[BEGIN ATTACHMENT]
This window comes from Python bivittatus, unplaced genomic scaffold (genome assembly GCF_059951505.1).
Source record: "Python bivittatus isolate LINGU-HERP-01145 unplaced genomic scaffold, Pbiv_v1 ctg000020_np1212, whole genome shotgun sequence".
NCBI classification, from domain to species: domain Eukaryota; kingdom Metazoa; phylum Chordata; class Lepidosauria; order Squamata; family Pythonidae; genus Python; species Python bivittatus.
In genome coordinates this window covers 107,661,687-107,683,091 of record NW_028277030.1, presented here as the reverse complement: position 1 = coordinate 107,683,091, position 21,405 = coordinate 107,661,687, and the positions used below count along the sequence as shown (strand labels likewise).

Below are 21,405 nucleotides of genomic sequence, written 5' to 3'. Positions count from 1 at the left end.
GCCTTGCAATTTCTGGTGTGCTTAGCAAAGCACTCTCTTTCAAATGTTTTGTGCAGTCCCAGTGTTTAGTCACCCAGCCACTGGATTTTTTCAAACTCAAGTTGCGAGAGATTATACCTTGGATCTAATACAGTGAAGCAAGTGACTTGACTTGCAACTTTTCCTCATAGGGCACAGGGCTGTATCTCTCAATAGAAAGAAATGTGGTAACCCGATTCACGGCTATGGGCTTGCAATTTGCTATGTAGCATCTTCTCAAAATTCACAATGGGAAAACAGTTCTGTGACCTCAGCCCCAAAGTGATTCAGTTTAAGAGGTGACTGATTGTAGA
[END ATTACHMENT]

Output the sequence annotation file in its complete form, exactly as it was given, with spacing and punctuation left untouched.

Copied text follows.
This window comes from Python bivittatus, unplaced genomic scaffold (genome assembly GCF_059951505.1).
Source record: "Python bivittatus isolate LINGU-HERP-01145 unplaced genomic scaffold, Pbiv_v1 ctg000020_np1212, whole genome shotgun sequence".
NCBI classification, from domain to species: domain Eukaryota; kingdom Metazoa; phylum Chordata; class Lepidosauria; order Squamata; family Pythonidae; genus Python; species Python bivittatus.
In genome coordinates this window covers 107,661,687-107,683,091 of record NW_028277030.1, presented here as the reverse complement: position 1 = coordinate 107,683,091, position 21,405 = coordinate 107,661,687, and the positions used below count along the sequence as shown (strand labels likewise).

Below are 21,405 nucleotides of genomic sequence, written 5' to 3'. Positions count from 1 at the left end.
GCCTTGCAATTTCTGGTGTGCTTAGCAAAGCACTCTCTTTCAAATGTTTTGTGCAGTCCCAGTGTTTAGTCACCCAGCCACTGGATTTTTTCAAACTCAAGTTGCGAGAGATTATACCTTGGATCTAATACAGTGAAGCAAGTGACTTGACTTGCAACTTTTCCTCATAGGGCACAGGGCTGTATCTCTCAATAGAAAGAAATGTGGTAACCCGATTCACGGCTATGGGCTTGCAATTTGCTATGTAGCATCTTCTCAAAATTCACAATGGGAAAACAGTTCTGTGACCTCAGCCCCAAAGTGATTCAGTTTAAGAGGTGACTGATTGTAGA